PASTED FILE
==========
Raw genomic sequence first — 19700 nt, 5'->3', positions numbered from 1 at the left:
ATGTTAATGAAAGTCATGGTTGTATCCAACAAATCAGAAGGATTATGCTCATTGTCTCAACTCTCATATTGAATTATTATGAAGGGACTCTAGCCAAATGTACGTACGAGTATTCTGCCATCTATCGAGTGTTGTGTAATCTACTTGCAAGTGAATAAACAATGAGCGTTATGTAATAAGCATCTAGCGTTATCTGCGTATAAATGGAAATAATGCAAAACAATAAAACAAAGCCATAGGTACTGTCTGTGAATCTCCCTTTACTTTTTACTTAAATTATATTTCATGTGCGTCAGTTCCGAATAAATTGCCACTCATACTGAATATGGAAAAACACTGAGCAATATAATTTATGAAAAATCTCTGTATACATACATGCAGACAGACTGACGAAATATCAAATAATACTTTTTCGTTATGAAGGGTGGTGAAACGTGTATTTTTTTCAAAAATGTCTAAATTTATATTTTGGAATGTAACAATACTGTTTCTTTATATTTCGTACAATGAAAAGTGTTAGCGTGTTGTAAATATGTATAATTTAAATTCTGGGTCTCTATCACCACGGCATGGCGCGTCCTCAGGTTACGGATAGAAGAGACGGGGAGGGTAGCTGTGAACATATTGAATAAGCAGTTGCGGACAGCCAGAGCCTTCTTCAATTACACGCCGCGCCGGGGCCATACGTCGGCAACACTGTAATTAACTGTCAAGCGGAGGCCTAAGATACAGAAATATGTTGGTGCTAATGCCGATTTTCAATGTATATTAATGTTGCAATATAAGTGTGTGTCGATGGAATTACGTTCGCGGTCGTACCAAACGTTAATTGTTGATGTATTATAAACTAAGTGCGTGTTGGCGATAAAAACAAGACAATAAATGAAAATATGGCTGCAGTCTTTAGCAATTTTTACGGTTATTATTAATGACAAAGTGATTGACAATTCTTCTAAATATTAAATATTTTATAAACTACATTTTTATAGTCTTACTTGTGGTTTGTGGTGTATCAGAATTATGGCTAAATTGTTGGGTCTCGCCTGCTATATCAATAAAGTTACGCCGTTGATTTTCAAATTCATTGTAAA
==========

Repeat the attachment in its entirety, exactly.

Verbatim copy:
Raw genomic sequence first — 19700 nt, 5'->3', positions numbered from 1 at the left:
ATGTTAATGAAAGTCATGGTTGTATCCAACAAATCAGAAGGATTATGCTCATTGTCTCAACTCTCATATTGAATTATTATGAAGGGACTCTAGCCAAATGTACGTACGAGTATTCTGCCATCTATCGAGTGTTGTGTAATCTACTTGCAAGTGAATAAACAATGAGCGTTATGTAATAAGCATCTAGCGTTATCTGCGTATAAATGGAAATAATGCAAAACAATAAAACAAAGCCATAGGTACTGTCTGTGAATCTCCCTTTACTTTTTACTTAAATTATATTTCATGTGCGTCAGTTCCGAATAAATTGCCACTCATACTGAATATGGAAAAACACTGAGCAATATAATTTATGAAAAATCTCTGTATACATACATGCAGACAGACTGACGAAATATCAAATAATACTTTTTCGTTATGAAGGGTGGTGAAACGTGTATTTTTTTCAAAAATGTCTAAATTTATATTTTGGAATGTAACAATACTGTTTCTTTATATTTCGTACAATGAAAAGTGTTAGCGTGTTGTAAATATGTATAATTTAAATTCTGGGTCTCTATCACCACGGCATGGCGCGTCCTCAGGTTACGGATAGAAGAGACGGGGAGGGTAGCTGTGAACATATTGAATAAGCAGTTGCGGACAGCCAGAGCCTTCTTCAATTACACGCCGCGCCGGGGCCATACGTCGGCAACACTGTAATTAACTGTCAAGCGGAGGCCTAAGATACAGAAATATGTTGGTGCTAATGCCGATTTTCAATGTATATTAATGTTGCAATATAAGTGTGTGTCGATGGAATTACGTTCGCGGTCGTACCAAACGTTAATTGTTGATGTATTATAAACTAAGTGCGTGTTGGCGATAAAAACAAGACAATAAATGAAAATATGGCTGCAGTCTTTAGCAATTTTTACGGTTATTATTAATGACAAAGTGATTGACAATTCTTCTAAATATTAAATATTTTATAAACTACATTTTTATAGTCTTACTTGTGGTTTGTGGTGTATCAGAATTATGGCTAAATTGTTGGGTCTCGCCTGCTATATCAATAAAGTTACGCCGTTGATTTTCAAATTCATTGTAAA